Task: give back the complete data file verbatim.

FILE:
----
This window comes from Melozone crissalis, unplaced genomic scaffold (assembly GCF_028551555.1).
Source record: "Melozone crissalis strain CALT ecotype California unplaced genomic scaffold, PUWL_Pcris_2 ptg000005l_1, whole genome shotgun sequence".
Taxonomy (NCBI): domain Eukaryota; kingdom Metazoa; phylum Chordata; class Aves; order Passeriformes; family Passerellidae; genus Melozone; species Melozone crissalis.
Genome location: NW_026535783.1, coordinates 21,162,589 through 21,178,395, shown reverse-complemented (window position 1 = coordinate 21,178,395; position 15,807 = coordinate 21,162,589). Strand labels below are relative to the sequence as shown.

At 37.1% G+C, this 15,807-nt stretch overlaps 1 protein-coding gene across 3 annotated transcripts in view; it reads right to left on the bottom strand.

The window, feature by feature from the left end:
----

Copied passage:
This window comes from Melozone crissalis, unplaced genomic scaffold (assembly GCF_028551555.1).
Source record: "Melozone crissalis strain CALT ecotype California unplaced genomic scaffold, PUWL_Pcris_2 ptg000005l_1, whole genome shotgun sequence".
Taxonomy (NCBI): domain Eukaryota; kingdom Metazoa; phylum Chordata; class Aves; order Passeriformes; family Passerellidae; genus Melozone; species Melozone crissalis.
Genome location: NW_026535783.1, coordinates 21,162,589 through 21,178,395, shown reverse-complemented (window position 1 = coordinate 21,178,395; position 15,807 = coordinate 21,162,589). Strand labels below are relative to the sequence as shown.

At 37.1% G+C, this 15,807-nt stretch overlaps 1 protein-coding gene across 3 annotated transcripts in view; it reads right to left on the bottom strand.

The window, feature by feature from the left end: